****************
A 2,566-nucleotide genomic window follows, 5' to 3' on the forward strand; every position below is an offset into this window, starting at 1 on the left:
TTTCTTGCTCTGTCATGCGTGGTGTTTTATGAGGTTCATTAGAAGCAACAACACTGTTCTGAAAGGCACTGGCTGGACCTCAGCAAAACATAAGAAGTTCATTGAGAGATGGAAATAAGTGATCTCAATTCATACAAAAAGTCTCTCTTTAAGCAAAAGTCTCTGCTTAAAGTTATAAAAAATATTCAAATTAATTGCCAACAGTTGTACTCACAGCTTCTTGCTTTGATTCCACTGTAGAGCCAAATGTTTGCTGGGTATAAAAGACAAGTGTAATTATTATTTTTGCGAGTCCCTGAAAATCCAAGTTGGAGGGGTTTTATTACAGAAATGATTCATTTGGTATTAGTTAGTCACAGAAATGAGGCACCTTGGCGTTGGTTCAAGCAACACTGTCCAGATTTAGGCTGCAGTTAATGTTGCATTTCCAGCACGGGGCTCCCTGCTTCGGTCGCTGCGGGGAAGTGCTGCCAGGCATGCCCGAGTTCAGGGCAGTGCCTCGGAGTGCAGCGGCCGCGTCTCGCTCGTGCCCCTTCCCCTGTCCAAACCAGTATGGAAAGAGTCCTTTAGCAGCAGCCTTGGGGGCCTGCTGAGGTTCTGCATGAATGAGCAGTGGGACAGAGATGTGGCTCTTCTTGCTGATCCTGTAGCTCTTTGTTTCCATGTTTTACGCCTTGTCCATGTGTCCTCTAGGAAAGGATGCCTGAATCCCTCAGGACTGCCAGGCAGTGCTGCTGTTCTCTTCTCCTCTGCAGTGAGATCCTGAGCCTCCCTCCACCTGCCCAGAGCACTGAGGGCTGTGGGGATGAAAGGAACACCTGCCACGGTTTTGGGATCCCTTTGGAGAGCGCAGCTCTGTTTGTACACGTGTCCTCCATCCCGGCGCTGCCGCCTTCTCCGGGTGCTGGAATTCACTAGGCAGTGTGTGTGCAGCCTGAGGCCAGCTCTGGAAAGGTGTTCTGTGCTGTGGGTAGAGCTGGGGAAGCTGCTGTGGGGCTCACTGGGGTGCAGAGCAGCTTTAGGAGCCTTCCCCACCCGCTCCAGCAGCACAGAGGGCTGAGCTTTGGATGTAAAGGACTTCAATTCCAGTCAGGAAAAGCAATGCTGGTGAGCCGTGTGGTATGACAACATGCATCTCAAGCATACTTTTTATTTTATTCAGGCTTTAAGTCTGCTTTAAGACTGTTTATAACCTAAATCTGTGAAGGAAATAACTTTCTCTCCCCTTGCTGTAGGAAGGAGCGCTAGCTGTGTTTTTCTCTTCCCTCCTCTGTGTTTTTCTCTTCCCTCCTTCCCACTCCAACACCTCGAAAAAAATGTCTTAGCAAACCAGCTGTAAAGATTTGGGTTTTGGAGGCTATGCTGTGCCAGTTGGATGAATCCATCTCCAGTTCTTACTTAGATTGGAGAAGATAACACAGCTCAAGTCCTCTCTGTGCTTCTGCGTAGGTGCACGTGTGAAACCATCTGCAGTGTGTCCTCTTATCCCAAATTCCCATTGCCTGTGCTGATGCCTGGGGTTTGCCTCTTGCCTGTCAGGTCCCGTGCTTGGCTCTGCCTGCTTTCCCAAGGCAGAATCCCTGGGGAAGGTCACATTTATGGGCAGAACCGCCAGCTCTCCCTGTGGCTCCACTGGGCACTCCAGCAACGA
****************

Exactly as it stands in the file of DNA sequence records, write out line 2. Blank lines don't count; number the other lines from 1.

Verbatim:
TTTCTTGCTCTGTCATGCGTGGTGTTTTATGAGGTTCATTAGAAGCAACAACACTGTTCTGAAAGGCACTGGCTGGACCTCAGCAAAACATAAGAAGTTCATTGAGAGATGGAAATAAGTGATCTCAATTCATACAAAAAGTCTCTCTTTAAGCAAAAGTCTCTGCTTAAAGTTATAAAAAATATTCAAATTAATTGCCAACAGTTGTACTCACAGCTTCTTGCTTTGATTCCACTGTAGAGCCAAATGTTTGCTGGGTATAAAAGACAAGTGTAATTATTATTTTTGCGAGTCCCTGAAAATCCAAGTTGGAGGGGTTTTATTACAGAAATGATTCATTTGGTATTAGTTAGTCACAGAAATGAGGCACCTTGGCGTTGGTTCAAGCAACACTGTCCAGATTTAGGCTGCAGTTAATGTTGCATTTCCAGCACGGGGCTCCCTGCTTCGGTCGCTGCGGGGAAGTGCTGCCAGGCATGCCCGAGTTCAGGGCAGTGCCTCGGAGTGCAGCGGCCGCGTCTCGCTCGTGCCCCTTCCCCTGTCCAAACCAGTATGGAAAGAGTCCTTTAGCAGCAGCCTTGGGGGCCTGCTGAGGTTCTGCATGAATGAGCAGTGGGACAGAGATGTGGCTCTTCTTGCTGATCCTGTAGCTCTTTGTTTCCATGTTTTACGCCTTGTCCATGTGTCCTCTAGGAAAGGATGCCTGAATCCCTCAGGACTGCCAGGCAGTGCTGCTGTTCTCTTCTCCTCTGCAGTGAGATCCTGAGCCTCCCTCCACCTGCCCAGAGCACTGAGGGCTGTGGGGATGAAAGGAACACCTGCCACGGTTTTGGGATCCCTTTGGAGAGCGCAGCTCTGTTTGTACACGTGTCCTCCATCCCGGCGCTGCCGCCTTCTCCGGGTGCTGGAATTCACTAGGCAGTGTGTGTGCAGCCTGAGGCCAGCTCTGGAAAGGTGTTCTGTGCTGTGGGTAGAGCTGGGGAAGCTGCTGTGGGGCTCACTGGGGTGCAGAGCAGCTTTAGGAGCCTTCCCCACCCGCTCCAGCAGCACAGAGGGCTGAGCTTTGGATGTAAAGGACTTCAATTCCAGTCAGGAAAAGCAATGCTGGTGAGCCGTGTGGTATGACAACATGCATCTCAAGCATACTTTTTATTTTATTCAGGCTTTAAGTCTGCTTTAAGACTGTTTATAACCTAAATCTGTGAAGGAAATAACTTTCTCTCCCCTTGCTGTAGGAAGGAGCGCTAGCTGTGTTTTTCTCTTCCCTCCTCTGTGTTTTTCTCTTCCCTCCTTCCCACTCCAACACCTCGAAAAAAATGTCTTAGCAAACCAGCTGTAAAGATTTGGGTTTTGGAGGCTATGCTGTGCCAGTTGGATGAATCCATCTCCAGTTCTTACTTAGATTGGAGAAGATAACACAGCTCAAGTCCTCTCTGTGCTTCTGCGTAGGTGCACGTGTGAAACCATCTGCAGTGTGTCCTCTTATCCCAAATTCCCATTGCCTGTGCTGATGCCTGGGGTTTGCCTCTTGCCTGTCAGGTCCCGTGCTTGGCTCTGCCTGCTTTCCCAAGGCAGAATCCCTGGGGAAGGTCACATTTATGGGCAGAACCGCCAGCTCTCCCTGTGGCTCCACTGGGCACTCCAGCAACGA